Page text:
Hospitalised COVID-19 patients of the Mount Sinai Health System: A retrospective observational study using the electronic medical records

Zichen Wang, Amanda Zheutlin, Yu Han Kao, Kristin Ayers, Susan Gross, Patricia Kovatch, Sharon Nirenberg, Alexander Charney, Girish Nadkarni, Jessica K. De Freitas, Paul O'Reilly, Allan Just, Carol Horowitz, Glenn Martin, Andrea Branch, Benjamin S. Glicksberg, Dennis Charney, David Reich, William K. Oh, Eric SchadtRong Chen, Li Li

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23 Scopus citations


Objective To assess association of clinical features on COVID-19 patient outcomes. Design Retrospective observational study using electronic medical record data. Setting Five member hospitals from the Mount Sinai Health System in New York City (NYC). Participants 28 336 patients tested for SARS-CoV-2 from 24 February 2020 to 15 April 2020, including 6158 laboratory-confirmed COVID-19 cases. Main outcomes and measures Positive test rates and in-hospital mortality were assessed for different racial groups. Among positive cases admitted to the hospital (N=3273), we estimated HR for both discharge and death across various explanatory variables, including patient demographics, hospital site and unit, smoking status, vital signs, lab results and comorbidities. Results Hispanics (29%) and African Americans (25%) had disproportionately high positive case rates relative to their representation in the overall NYC population (p<0.05); however, no differences in mortality rates were observed in hospitalised patients based on race. Outcomes differed significantly between hospitals (Gray's T=248.9; p<0.05), reflecting differences in average baseline age and underlying comorbidities. Significant risk factors for mortality included age (HR 1.05, 95% CI 1.04 to 1.06; p=1.15e-32), oxygen saturation (HR 0.985, 95% CI 0.982 to 0.988; p=1.57e-17), care in intensive care unit areas (HR 1.58, 95% CI 1.29 to 1.92; p=7.81e-6) and elevated creatinine (HR 1.75, 95% CI 1.47 to 2.10; p=7.48e-10), white cell count (HR 1.02, 95% CI 1.01 to 1.04; p=8.4e-3) and body mass index (BMI) (HR 1.02, 95% CI 1.00 to 1.03; p=1.09e-2). Deceased patients were more likely to have elevated markers of inflammation. Conclusions While race was associated with higher risk of infection, we did not find racial disparities in inpatient mortality suggesting that outcomes in a single tertiary care health system are comparable across races. In addition, we identified key clinical features associated with reduced mortality and discharge. These findings could help to identify which COVID-19 patients are at greatest risk of a severe infection response and predict survival.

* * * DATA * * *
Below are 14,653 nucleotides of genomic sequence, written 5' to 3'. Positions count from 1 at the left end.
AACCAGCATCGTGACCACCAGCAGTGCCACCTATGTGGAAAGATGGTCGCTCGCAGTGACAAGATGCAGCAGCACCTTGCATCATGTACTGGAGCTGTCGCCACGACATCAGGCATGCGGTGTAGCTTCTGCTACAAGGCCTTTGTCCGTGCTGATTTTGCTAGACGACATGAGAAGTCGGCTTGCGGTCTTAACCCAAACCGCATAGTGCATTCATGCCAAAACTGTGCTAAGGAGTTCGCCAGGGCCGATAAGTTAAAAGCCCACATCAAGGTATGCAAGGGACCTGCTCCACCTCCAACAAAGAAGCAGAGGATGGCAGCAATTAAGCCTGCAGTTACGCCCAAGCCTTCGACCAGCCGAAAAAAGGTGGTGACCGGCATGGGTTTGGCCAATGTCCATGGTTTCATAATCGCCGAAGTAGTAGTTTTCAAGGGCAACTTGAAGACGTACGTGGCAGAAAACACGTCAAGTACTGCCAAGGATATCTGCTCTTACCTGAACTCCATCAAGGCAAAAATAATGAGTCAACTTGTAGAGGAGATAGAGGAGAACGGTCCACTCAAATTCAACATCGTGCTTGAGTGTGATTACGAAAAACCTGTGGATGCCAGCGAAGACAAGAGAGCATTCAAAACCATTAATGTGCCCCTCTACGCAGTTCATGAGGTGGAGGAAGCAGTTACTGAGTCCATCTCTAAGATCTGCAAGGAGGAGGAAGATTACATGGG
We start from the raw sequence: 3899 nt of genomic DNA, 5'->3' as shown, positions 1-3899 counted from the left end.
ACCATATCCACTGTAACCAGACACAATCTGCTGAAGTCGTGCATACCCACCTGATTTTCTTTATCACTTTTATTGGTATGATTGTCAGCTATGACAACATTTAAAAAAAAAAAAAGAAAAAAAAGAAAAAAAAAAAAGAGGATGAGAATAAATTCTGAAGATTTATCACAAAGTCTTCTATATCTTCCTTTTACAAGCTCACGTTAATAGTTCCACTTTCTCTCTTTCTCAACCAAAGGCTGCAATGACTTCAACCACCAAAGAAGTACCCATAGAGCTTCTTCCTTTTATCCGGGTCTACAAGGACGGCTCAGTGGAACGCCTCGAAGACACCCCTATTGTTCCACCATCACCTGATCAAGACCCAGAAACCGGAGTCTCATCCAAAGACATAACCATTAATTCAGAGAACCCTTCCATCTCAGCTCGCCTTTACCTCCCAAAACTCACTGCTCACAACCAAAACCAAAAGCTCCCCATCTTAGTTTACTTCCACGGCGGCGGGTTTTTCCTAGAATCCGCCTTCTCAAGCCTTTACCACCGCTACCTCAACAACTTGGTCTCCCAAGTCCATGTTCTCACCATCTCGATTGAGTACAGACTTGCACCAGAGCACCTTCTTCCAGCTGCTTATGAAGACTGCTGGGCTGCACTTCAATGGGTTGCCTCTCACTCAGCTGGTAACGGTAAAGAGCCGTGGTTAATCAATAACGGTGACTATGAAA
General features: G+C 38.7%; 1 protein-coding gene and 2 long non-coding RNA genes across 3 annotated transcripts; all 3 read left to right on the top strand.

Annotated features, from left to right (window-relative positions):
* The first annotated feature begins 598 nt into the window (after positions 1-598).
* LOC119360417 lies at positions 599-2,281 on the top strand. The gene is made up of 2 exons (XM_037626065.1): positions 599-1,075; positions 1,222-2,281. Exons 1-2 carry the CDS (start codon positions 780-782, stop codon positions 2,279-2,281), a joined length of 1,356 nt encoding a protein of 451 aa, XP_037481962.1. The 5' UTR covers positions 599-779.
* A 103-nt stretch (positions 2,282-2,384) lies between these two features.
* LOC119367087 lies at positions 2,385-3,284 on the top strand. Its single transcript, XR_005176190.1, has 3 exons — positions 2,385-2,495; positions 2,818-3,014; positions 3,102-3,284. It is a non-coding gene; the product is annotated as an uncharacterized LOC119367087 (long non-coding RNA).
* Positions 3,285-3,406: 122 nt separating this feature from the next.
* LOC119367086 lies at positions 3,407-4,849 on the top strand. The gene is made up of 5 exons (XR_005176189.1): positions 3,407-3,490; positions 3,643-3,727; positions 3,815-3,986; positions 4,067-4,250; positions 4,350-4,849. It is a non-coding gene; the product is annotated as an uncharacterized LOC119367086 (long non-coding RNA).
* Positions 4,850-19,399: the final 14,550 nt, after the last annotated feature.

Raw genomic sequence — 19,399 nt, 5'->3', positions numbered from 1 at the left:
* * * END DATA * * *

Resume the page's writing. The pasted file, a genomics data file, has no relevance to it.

Original languageEnglish
Article numbere040441
JournalBMJ Open
Issue number10
StatePublished - 26 Oct 2020


  • COVID-19
  • epidemiology
  • health informatics
  • infectious diseases


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